Opus 409

Faith, Praise, and Prayer (2002)

for Piano

Hymn Preludes

Carson Cooman, piano

Duration: 19 min.

Commission: Commissioned by National Music Publishers

Publisher: Fred Bock Music Company

Performance materials available from the publisher.

Nettleton begins with a single voice singing alone. Gradually it builds in voices to a climax in the middle before dying away to the end.

Assurance is in two sections. The first is slow and meditative. The second is fast and energetic, with a “New England gospel” flavor.

Holy Manna is a fast and excited prelude. The thematic element driving the piece is a contrast between the open/”spare” harmonies of early American pentatonic hymns (such as this tune) and more contemporary additive harmonies. This piece explores the juxtapositions of these two kinds of harmonies.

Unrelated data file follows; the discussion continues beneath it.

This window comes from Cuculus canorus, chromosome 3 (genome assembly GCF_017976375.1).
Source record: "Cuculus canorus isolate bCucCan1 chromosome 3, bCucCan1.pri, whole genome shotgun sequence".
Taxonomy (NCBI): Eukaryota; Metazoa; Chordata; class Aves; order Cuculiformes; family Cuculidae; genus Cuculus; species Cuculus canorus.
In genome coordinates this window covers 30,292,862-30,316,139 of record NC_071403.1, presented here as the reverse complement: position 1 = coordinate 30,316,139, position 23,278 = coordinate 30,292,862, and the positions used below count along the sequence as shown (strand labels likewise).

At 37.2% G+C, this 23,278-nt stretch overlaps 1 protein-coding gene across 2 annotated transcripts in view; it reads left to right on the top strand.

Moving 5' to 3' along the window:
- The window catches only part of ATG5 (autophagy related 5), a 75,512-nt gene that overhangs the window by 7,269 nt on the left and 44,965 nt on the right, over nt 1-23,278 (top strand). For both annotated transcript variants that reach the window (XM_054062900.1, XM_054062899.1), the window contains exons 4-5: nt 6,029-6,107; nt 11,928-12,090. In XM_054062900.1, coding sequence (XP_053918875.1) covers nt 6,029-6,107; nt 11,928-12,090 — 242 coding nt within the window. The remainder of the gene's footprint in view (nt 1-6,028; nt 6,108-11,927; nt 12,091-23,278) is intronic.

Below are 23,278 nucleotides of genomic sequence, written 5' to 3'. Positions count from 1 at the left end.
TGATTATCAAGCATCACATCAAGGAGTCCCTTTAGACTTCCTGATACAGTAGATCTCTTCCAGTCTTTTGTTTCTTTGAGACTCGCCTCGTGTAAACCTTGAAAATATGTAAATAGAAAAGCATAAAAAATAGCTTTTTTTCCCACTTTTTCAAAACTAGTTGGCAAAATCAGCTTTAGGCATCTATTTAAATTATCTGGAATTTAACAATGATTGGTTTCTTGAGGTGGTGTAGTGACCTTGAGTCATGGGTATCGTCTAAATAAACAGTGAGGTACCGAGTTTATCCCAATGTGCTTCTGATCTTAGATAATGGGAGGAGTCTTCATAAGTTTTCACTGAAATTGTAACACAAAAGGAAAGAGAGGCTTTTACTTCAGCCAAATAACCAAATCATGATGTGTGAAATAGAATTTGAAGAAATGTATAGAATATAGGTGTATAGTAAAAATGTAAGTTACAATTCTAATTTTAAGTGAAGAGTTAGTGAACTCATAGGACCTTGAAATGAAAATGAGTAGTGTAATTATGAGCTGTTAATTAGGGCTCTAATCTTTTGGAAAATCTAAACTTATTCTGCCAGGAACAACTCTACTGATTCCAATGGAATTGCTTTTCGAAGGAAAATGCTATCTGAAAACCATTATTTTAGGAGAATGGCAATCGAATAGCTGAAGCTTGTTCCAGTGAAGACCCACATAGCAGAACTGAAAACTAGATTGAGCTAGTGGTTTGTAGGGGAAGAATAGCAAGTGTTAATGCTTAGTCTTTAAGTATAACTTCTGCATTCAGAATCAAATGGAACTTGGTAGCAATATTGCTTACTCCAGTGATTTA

Kremser is a gentle, lilting prelude. The opening motive (based on stacks of perfect 4ths) recurs in various guises. The tune is treated with warm harmonies.

Liebster Jesu is in ABA form. The opening and closing sections are sprightly and sparkling. The middle section is an ornamented version of the hymn tune—with allusions to the music of the English “voluntary composers” such as William Boyce (1711–79).

Wondrous Love is slow and spare, emphasizing the modal quality of the tune and the plaintive nature of the text. Use of the pedal creates long sustained and blurred textures.

McKee is a gentle and flowing prelude. The tune is presented twice—one in the upper and once in the middle register of the piano.

Weisse Flaggen is majestic and grand. Phrases of the tune alternate with the fanfare music.